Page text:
The message of the third angel, Wilson said, is based on the prophecy of the preceding chapter, Revelation 13. The beast, Wilson said, represents the Apostate Church, which will negatively affect Adventists’ religious liberty. He was referring to Adventists’ ability to worship freely on Saturday, and predicted that, in accordance with Bible prophecy, that ability will be diminished. This will happen because religious entities will take control of governmental powers, and the Apostate Church will have free reign, he said. Wilson referenced several statements in The Great Controversy to bolster his assertions.

“The Mark of the Beast, which is the observance of any day other than the seventh-day Sabbath is an institution that clearly sets forth the authority of the Beast because the Sabbath is God’s mark of his authority,” Wilson said.

“One church boldly boasts that she has changed the seventh-day Sabbath, instituted at creation, from Saturday to Sunday,” Wilson said, making a reference to the Catholic Church.

Wilson warned that laws will be instituted that will require citizens’ observance of Sunday as Sabbath, and gave several reasons why this would take place: moral decline, natural and man-made disasters resulting in financial trouble and pressure brought on governments by religious leaders. Sabbath-keepers will be imprisoned and persecuted, he said. “We don’t like to talk about this much, but it’s coming.” Enactment of Sunday laws in turn will lead to “national and international ruin,” Wilson said, adding, “And it is coming!”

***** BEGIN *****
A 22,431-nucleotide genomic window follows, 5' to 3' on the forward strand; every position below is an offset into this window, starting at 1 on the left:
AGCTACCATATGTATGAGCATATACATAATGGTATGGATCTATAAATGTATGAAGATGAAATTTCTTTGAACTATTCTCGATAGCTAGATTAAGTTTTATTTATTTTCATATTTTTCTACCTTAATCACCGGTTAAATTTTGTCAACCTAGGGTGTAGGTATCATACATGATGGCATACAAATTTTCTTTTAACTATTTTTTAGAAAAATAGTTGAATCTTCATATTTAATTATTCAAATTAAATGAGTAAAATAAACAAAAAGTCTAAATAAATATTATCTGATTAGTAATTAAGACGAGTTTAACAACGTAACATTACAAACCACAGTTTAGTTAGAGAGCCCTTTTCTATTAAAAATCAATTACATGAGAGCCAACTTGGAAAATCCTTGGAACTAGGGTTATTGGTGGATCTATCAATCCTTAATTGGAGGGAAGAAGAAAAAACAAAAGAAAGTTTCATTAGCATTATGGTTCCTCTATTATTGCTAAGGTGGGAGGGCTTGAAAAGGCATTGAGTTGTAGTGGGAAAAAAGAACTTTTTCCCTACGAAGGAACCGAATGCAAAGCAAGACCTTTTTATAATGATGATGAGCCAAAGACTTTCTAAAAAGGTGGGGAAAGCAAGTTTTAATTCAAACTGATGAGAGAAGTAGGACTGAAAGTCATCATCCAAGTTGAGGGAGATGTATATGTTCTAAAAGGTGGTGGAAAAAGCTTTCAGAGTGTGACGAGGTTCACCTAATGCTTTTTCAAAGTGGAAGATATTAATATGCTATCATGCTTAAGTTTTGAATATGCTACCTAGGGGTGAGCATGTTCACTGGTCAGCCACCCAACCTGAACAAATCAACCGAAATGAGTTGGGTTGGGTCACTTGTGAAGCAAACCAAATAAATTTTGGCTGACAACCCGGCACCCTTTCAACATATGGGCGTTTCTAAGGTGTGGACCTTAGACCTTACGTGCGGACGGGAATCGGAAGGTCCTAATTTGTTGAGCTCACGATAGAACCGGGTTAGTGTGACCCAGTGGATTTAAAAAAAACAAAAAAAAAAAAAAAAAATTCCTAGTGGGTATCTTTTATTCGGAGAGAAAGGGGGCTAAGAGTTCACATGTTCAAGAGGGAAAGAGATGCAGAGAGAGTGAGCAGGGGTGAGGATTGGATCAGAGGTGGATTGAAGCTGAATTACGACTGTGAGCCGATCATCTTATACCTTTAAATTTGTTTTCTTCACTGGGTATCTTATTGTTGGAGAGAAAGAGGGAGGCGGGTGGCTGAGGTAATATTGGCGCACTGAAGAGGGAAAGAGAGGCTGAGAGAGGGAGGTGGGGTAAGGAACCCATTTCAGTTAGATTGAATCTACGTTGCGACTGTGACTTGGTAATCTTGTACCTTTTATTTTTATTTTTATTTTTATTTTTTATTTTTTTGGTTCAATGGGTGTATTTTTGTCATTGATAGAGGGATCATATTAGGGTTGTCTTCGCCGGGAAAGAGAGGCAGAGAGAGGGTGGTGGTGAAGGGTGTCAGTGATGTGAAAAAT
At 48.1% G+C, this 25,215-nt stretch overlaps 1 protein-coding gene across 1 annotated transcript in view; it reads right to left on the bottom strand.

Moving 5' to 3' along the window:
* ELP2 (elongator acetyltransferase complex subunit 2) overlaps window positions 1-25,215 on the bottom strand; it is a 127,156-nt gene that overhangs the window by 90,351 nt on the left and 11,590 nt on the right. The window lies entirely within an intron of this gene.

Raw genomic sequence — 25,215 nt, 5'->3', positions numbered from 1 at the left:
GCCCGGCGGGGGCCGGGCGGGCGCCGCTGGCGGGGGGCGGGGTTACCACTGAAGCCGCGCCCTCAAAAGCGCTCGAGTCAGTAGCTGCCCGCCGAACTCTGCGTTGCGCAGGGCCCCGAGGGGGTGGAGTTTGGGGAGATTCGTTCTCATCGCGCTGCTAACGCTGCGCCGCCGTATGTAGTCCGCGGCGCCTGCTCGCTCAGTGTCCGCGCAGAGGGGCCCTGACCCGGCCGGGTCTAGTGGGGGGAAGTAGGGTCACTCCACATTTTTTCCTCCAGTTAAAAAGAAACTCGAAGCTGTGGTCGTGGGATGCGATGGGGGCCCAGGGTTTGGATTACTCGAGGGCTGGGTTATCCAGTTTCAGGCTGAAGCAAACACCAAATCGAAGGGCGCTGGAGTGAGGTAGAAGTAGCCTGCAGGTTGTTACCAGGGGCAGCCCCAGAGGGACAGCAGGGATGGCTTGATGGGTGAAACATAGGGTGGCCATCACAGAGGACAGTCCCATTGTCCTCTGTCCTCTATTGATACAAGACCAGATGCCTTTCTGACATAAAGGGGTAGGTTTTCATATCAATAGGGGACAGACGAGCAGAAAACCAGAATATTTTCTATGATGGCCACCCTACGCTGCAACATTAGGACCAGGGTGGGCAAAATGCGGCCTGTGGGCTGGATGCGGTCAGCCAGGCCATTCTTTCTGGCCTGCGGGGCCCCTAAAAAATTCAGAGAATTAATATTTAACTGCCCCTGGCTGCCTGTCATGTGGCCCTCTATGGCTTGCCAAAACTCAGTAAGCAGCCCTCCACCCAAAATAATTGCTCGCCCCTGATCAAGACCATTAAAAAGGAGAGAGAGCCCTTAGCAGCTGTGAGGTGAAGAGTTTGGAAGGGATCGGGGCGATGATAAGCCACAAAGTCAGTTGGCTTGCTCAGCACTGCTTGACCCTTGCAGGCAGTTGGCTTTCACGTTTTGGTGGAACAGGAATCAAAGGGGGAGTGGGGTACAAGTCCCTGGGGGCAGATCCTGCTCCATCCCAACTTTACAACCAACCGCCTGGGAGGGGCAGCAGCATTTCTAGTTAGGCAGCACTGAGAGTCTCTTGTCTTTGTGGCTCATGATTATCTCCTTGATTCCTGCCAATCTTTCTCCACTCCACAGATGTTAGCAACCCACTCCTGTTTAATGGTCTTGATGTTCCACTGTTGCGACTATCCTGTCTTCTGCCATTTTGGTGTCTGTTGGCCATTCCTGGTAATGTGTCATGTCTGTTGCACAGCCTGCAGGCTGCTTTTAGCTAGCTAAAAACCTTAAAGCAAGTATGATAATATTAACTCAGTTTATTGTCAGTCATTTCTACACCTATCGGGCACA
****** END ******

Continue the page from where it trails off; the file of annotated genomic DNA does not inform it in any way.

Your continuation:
When it appeared Wilson could not get much more somber in tone, he turned his attention to Adventists themselves, saying that some would defect to the side of the opposition. “As the conflict between truth and error intensifies, a sad dividing takes place within God’s church.” With some poignancy, Wilson described the bitter enmity that would arise between defectors and their former brethren, once again underscoring his predictions with quotations from The Great Controversy. “It’s not very nice stuff to read,” he quipped.

Wilson turned next to offer messages of encouragement from the initiatives that have marked his administration, most notably, “Revival and Reformation,” and “Hope for the Cities.” Wilson punctuated the reports with anecdotes of conversion that he used as examples of the Holy Spirit’s movement.

Wilson closed his remarks with the account of a cloud coming on the horizon, about half the size of a man’s fist, growing larger and brighter. A large Harry Anderson painting of the Second Coming came onto the screen behind him with the words, “Are you ready?” He asked the audience to commit to the great task of becoming ready for Jesus’ return and invited all to stand in silent commitment. He asked all those who stood (which appeared to be all those in the audience) to seal their commitments with a short, Wilson emphasized “short” prayer of commitment. He closed with prayer of his own.

If any watching expected Wilson to address the ordination of women, one of the key issues at these meetings, those expectations went unfulfilled. References to any of the meetings’ agenda items were strikingly absent from Wilson’s remarks. Instead, he focused on the topics that have been his administrative centerpieces since his first presidential sermon at the 2010 General Conference Session in Atlanta, Georgia.